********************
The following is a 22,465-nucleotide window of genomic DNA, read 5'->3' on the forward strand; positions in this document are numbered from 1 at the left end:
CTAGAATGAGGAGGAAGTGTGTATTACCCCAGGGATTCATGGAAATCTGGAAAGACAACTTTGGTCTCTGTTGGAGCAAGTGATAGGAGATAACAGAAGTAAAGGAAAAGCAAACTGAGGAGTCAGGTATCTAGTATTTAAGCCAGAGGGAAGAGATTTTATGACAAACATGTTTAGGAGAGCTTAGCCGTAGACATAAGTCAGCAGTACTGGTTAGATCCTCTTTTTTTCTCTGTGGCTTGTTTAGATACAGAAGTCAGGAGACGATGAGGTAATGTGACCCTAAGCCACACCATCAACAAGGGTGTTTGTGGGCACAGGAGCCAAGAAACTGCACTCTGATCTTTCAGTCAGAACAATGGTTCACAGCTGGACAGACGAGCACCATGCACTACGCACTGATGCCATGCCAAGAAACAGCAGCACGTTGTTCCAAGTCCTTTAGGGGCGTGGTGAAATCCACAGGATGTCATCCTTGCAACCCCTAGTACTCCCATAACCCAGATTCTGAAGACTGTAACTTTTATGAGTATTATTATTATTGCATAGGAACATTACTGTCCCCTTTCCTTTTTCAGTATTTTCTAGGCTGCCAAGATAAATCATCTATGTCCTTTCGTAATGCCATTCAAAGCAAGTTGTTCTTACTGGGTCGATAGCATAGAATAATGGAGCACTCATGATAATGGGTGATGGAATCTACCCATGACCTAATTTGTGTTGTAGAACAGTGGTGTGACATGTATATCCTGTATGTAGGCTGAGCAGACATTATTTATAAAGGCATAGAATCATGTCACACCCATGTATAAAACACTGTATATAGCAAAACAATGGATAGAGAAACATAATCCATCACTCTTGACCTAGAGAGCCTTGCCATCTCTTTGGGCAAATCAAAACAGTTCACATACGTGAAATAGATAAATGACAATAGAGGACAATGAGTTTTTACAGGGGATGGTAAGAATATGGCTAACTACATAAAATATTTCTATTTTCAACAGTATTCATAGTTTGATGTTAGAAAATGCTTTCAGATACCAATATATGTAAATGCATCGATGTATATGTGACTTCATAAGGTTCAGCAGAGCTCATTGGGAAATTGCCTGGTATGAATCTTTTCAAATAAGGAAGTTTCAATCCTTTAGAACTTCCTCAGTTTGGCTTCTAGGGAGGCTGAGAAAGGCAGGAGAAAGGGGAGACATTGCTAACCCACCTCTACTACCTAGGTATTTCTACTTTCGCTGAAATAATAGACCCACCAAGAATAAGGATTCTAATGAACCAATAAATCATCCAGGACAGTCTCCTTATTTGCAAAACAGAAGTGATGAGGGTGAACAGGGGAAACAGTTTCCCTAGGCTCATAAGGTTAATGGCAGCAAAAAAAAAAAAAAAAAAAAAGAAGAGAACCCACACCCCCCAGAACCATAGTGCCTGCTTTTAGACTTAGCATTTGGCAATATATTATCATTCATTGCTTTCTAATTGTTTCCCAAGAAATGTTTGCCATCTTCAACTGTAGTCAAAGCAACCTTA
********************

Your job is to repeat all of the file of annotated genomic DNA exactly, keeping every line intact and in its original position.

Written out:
The following is a 22,465-nucleotide window of genomic DNA, read 5'->3' on the forward strand; positions in this document are numbered from 1 at the left end:
CTAGAATGAGGAGGAAGTGTGTATTACCCCAGGGATTCATGGAAATCTGGAAAGACAACTTTGGTCTCTGTTGGAGCAAGTGATAGGAGATAACAGAAGTAAAGGAAAAGCAAACTGAGGAGTCAGGTATCTAGTATTTAAGCCAGAGGGAAGAGATTTTATGACAAACATGTTTAGGAGAGCTTAGCCGTAGACATAAGTCAGCAGTACTGGTTAGATCCTCTTTTTTTCTCTGTGGCTTGTTTAGATACAGAAGTCAGGAGACGATGAGGTAATGTGACCCTAAGCCACACCATCAACAAGGGTGTTTGTGGGCACAGGAGCCAAGAAACTGCACTCTGATCTTTCAGTCAGAACAATGGTTCACAGCTGGACAGACGAGCACCATGCACTACGCACTGATGCCATGCCAAGAAACAGCAGCACGTTGTTCCAAGTCCTTTAGGGGCGTGGTGAAATCCACAGGATGTCATCCTTGCAACCCCTAGTACTCCCATAACCCAGATTCTGAAGACTGTAACTTTTATGAGTATTATTATTATTGCATAGGAACATTACTGTCCCCTTTCCTTTTTCAGTATTTTCTAGGCTGCCAAGATAAATCATCTATGTCCTTTCGTAATGCCATTCAAAGCAAGTTGTTCTTACTGGGTCGATAGCATAGAATAATGGAGCACTCATGATAATGGGTGATGGAATCTACCCATGACCTAATTTGTGTTGTAGAACAGTGGTGTGACATGTATATCCTGTATGTAGGCTGAGCAGACATTATTTATAAAGGCATAGAATCATGTCACACCCATGTATAAAACACTGTATATAGCAAAACAATGGATAGAGAAACATAATCCATCACTCTTGACCTAGAGAGCCTTGCCATCTCTTTGGGCAAATCAAAACAGTTCACATACGTGAAATAGATAAATGACAATAGAGGACAATGAGTTTTTACAGGGGATGGTAAGAATATGGCTAACTACATAAAATATTTCTATTTTCAACAGTATTCATAGTTTGATGTTAGAAAATGCTTTCAGATACCAATATATGTAAATGCATCGATGTATATGTGACTTCATAAGGTTCAGCAGAGCTCATTGGGAAATTGCCTGGTATGAATCTTTTCAAATAAGGAAGTTTCAATCCTTTAGAACTTCCTCAGTTTGGCTTCTAGGGAGGCTGAGAAAGGCAGGAGAAAGGGGAGACATTGCTAACCCACCTCTACTACCTAGGTATTTCTACTTTCGCTGAAATAATAGACCCACCAAGAATAAGGATTCTAATGAACCAATAAATCATCCAGGACAGTCTCCTTATTTGCAAAACAGAAGTGATGAGGGTGAACAGGGGAAACAGTTTCCCTAGGCTCATAAGGTTAATGGCAGCAAAAAAAAAAAAAAAAAAAAAGAAGAGAACCCACACCCCCCAGAACCATAGTGCCTGCTTTTAGACTTAGCATTTGGCAATATATTATCATTCATTGCTTTCTAATTGTTTCCCAAGAAATGTTTGCCATCTTCAACTGTAGTCAAAGCAACCTTA